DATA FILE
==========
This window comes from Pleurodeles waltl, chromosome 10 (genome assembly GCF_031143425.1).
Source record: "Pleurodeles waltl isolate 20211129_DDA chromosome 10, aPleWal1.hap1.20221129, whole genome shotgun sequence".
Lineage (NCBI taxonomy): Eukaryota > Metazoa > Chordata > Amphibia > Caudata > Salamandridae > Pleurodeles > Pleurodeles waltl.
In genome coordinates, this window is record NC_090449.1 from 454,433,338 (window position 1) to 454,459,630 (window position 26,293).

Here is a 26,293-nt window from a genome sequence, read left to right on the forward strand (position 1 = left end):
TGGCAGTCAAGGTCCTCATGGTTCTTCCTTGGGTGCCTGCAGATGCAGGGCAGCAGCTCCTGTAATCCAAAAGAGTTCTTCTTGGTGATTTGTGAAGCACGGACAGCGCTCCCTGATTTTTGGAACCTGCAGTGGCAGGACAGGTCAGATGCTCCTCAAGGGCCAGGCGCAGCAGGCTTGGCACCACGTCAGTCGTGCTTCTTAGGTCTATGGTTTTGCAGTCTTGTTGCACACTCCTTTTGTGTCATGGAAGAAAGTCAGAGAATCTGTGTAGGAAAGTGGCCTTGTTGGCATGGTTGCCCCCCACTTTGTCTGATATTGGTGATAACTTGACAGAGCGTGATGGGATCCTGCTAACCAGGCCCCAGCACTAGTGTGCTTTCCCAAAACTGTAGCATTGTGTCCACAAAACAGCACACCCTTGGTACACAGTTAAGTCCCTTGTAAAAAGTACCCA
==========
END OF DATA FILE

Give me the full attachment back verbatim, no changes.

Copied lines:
This window comes from Pleurodeles waltl, chromosome 10 (genome assembly GCF_031143425.1).
Source record: "Pleurodeles waltl isolate 20211129_DDA chromosome 10, aPleWal1.hap1.20221129, whole genome shotgun sequence".
Lineage (NCBI taxonomy): Eukaryota > Metazoa > Chordata > Amphibia > Caudata > Salamandridae > Pleurodeles > Pleurodeles waltl.
In genome coordinates, this window is record NC_090449.1 from 454,433,338 (window position 1) to 454,459,630 (window position 26,293).

Here is a 26,293-nt window from a genome sequence, read left to right on the forward strand (position 1 = left end):
TGGCAGTCAAGGTCCTCATGGTTCTTCCTTGGGTGCCTGCAGATGCAGGGCAGCAGCTCCTGTAATCCAAAAGAGTTCTTCTTGGTGATTTGTGAAGCACGGACAGCGCTCCCTGATTTTTGGAACCTGCAGTGGCAGGACAGGTCAGATGCTCCTCAAGGGCCAGGCGCAGCAGGCTTGGCACCACGTCAGTCGTGCTTCTTAGGTCTATGGTTTTGCAGTCTTGTTGCACACTCCTTTTGTGTCATGGAAGAAAGTCAGAGAATCTGTGTAGGAAAGTGGCCTTGTTGGCATGGTTGCCCCCCACTTTGTCTGATATTGGTGATAACTTGACAGAGCGTGATGGGATCCTGCTAACCAGGCCCCAGCACTAGTGTGCTTTCCCAAAACTGTAGCATTGTGTCCACAAAACAGCACACCCTTGGTACACAGTTAAGTCCCTTGTAAAAAGTACCCA